Research shows that if most readers look at a page with 8 or 9 dense paragraphs of type, their willingness to read it at all goes down significantly, compared to a communication of 5 paragraphs. This is especially true when major change is swirling around your organization and people are time-stressed.
If you let your CEO send an emailed announcement to everyone with over 600 words, readership will not be optimum. But the low-readership penalty for 800 words or more is harsher. If you think that the only result will be that the employee may merely skim it or stop reading after the first few paragraphs, think again. They won’t read any of it. They skip it. Gone. Most figure they don’t have the time to tackle it, and you’ve just lost the chance to impart any information.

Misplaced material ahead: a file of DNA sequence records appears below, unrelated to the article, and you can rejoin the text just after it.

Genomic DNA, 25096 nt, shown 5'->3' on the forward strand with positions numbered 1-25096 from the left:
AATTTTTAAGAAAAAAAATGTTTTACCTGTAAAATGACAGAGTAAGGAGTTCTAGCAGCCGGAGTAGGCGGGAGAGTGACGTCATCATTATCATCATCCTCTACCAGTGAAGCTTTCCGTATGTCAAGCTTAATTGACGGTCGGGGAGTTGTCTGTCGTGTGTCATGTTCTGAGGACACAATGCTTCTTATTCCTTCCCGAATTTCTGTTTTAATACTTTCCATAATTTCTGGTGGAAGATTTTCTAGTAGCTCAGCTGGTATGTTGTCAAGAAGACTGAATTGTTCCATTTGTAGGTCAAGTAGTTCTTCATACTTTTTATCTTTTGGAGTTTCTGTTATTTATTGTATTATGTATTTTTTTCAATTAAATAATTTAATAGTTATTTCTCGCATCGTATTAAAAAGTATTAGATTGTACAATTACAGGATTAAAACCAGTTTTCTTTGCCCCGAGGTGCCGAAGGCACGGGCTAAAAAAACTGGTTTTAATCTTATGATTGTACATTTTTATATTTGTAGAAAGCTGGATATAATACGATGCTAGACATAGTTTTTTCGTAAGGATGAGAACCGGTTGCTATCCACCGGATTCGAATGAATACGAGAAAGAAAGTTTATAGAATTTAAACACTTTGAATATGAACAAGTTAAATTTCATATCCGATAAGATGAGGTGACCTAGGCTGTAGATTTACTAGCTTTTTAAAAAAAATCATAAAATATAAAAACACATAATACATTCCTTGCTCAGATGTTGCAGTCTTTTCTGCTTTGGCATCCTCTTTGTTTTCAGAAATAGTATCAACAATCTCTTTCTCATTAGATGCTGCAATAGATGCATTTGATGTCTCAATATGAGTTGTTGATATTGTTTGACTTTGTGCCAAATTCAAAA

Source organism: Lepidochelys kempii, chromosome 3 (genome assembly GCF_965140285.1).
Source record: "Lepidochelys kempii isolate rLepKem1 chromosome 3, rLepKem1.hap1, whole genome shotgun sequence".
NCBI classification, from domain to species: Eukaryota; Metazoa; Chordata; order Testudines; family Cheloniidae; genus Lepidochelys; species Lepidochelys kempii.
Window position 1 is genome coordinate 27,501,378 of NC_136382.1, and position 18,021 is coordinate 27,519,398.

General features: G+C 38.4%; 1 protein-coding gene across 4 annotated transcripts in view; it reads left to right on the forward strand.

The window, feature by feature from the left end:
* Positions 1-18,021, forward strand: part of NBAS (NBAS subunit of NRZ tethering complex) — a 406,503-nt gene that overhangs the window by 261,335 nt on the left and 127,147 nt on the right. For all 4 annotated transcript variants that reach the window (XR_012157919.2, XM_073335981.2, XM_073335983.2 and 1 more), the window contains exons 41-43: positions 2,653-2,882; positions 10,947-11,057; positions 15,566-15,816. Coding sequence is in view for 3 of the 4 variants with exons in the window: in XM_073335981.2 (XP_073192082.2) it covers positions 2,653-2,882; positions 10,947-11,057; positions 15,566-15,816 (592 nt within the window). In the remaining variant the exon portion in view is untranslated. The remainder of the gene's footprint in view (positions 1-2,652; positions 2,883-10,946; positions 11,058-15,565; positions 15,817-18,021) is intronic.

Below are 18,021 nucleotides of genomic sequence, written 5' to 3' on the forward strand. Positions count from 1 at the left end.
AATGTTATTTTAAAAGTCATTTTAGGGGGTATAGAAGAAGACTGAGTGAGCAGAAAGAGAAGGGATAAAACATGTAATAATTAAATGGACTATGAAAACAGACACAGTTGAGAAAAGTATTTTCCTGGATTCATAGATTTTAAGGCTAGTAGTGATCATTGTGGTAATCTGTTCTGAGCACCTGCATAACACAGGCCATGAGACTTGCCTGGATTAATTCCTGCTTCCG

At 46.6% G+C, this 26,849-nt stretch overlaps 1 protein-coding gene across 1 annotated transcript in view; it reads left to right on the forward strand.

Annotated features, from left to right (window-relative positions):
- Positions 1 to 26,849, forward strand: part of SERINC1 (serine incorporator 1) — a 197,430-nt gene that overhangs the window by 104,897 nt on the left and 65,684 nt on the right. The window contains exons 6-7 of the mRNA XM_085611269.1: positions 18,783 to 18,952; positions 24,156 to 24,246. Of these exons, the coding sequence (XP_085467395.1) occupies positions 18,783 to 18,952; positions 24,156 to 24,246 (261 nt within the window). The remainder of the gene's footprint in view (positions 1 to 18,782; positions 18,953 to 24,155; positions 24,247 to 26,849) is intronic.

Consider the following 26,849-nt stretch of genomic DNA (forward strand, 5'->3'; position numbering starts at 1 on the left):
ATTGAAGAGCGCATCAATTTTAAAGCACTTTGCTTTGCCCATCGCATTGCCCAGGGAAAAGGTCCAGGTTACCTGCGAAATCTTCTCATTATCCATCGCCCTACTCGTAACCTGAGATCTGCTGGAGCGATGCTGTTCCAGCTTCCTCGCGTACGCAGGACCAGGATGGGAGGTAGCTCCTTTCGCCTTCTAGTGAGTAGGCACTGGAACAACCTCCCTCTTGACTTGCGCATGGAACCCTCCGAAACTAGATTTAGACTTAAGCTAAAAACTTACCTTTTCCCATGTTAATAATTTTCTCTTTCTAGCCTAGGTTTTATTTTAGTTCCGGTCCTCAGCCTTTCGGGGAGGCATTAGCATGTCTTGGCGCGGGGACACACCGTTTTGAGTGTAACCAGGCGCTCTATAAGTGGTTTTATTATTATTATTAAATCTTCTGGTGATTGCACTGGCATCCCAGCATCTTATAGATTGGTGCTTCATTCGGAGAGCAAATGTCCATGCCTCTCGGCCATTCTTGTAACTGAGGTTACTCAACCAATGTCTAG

Here’s what the experts recommend, and I can attest to this advice based on my own experience:
Target length is 400 words. This will take the average reader two minutes to read. So given the 3-second average time people spend previewing “general distribution” work emails, 100 words is even better. Some internal communicators aim for 300 words.
You simply can’t let a long communication go out to staff levels that, for example, explains a re-organization in detail and then profiles four or five new leaders and their roles. You should, instead, just summarize the re-org and the “why,” then link to their profiles in deeper content/resources on your intranet.
You’re looking at about 285 words in this blog post, so a 300 to 400 word target for your internal communication is not much longer. My next post will look at research on optimal sentence and paragraph length.